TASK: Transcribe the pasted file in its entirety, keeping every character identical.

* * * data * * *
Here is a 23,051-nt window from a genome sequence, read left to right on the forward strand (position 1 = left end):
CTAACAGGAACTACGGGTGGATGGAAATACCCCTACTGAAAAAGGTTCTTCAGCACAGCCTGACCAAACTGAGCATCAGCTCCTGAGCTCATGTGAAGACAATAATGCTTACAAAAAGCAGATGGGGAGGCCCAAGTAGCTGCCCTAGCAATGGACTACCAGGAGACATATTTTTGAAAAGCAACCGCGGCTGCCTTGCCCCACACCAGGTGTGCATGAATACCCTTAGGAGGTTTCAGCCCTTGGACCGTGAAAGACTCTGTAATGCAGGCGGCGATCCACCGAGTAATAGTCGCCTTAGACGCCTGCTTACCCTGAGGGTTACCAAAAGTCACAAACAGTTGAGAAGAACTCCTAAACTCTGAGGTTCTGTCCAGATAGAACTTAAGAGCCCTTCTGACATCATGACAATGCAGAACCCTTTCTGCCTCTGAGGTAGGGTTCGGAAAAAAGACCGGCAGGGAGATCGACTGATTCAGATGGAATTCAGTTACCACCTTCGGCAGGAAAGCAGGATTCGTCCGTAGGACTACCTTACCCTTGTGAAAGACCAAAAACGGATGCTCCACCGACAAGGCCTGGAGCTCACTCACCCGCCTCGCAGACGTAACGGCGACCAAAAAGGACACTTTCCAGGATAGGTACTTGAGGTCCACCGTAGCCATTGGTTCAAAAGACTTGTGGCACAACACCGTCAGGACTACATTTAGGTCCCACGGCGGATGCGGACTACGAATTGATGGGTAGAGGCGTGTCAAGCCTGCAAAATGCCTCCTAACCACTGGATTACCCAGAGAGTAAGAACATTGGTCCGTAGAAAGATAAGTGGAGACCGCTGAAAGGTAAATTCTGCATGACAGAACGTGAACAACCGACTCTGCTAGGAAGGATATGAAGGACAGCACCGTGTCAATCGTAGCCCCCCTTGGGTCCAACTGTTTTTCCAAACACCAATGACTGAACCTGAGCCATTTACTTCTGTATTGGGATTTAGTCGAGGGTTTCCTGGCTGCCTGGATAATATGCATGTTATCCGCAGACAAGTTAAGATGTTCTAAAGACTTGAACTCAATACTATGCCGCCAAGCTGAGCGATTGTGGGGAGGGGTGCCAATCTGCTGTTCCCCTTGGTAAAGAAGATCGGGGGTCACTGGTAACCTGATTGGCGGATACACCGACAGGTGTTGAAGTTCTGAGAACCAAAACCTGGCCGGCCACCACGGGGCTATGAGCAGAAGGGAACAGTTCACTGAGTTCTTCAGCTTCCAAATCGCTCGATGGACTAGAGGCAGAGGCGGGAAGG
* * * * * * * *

Here is a 23,051-nt window from a genome sequence, read left to right on the forward strand (position 1 = left end):
CTAACAGGAACTACGGGTGGATGGAAATACCCCTACTGAAAAAGGTTCTTCAGCACAGCCTGACCAAACTGAGCATCAGCTCCTGAGCTCATGTGAAGACAATAATGCTTACAAAAAGCAGATGGGGAGGCCCAAGTAGCTGCCCTAGCAATGGACTACCAGGAGACATATTTTTGAAAAGCAACCGCGGCTGCCTTGCCCCACACCAGGTGTGCATGAATACCCTTAGGAGGTTTCAGCCCTTGGACCGTGAAAGACTCTGTAATGCAGGCGGCGATCCACCGAGTAATAGTCGCCTTAGACGCCTGCTTACCCTGAGGGTTACCAAAAGTCACAAACAGTTGAGAAGAACTCCTAAACTCTGAGGTTCTGTCCAGATAGAACTTAAGAGCCCTTCTGACATCATGACAATGCAGAACCCTTTCTGCCTCTGAGGTAGGGTTCGGAAAAAAGACCGGCAGGGAGATCGACTGATTCAGATGGAATTCAGTTACCACCTTCGGCAGGAAAGCAGGATTCGTCCGTAGGACTACCTTACCCTTGTGAAAGACCAAAAACGGATGCTCCACCGACAAGGCCTGGAGCTCACTCACCCGCCTCGCAGACGTAACGGCGACCAAAAAGGACACTTTCCAGGATAGGTACTTGAGGTCCACCGTAGCCATTGGTTCAAAAGACTTGTGGCACAACACCGTCAGGACTACATTTAGGTCCCACGGCGGATGCGGACTACGAATTGATGGGTAGAGGCGTGTCAAGCCTGCAAAATGCCTCCTAACCACTGGATTACCCAGAGAGTAAGAACATTGGTCCGTAGAAAGATAAGTGGAGACCGCTGAAAGGTAAATTCTGCATGACAGAACGTGAACAACCGACTCTGCTAGGAAGGATATGAAGGACAGCACCGTGTCAATCGTAGCCCCCCTTGGGTCCAACTGTTTTTCCAAACACCAATGACTGAACCTGAGCCATTTACTTCTGTATTGGGATTTAGTCGAGGGTTTCCTGGCTGCCTGGATAATATGCATGTTATCCGCAGACAAGTTAAGATGTTCTAAAGACTTGAACTCAATACTATGCCGCCAAGCTGAGCGATTGTGGGGAGGGGTGCCAATCTGCTGTTCCCCTTGGTAAAGAAGATCGGGGGTCACTGGTAACCTGATTGGCGGATACACCGACAGGTGTTGAAGTTCTGAGAACCAAAACCTGGCCGGCCACCACGGGGCTATGAGCAGAAGGGAACAGTTCACTGAGTTCTTCAGCTTCCAAATCGCTCGATGGACTAGAGGCAGAGGCGGGAAGG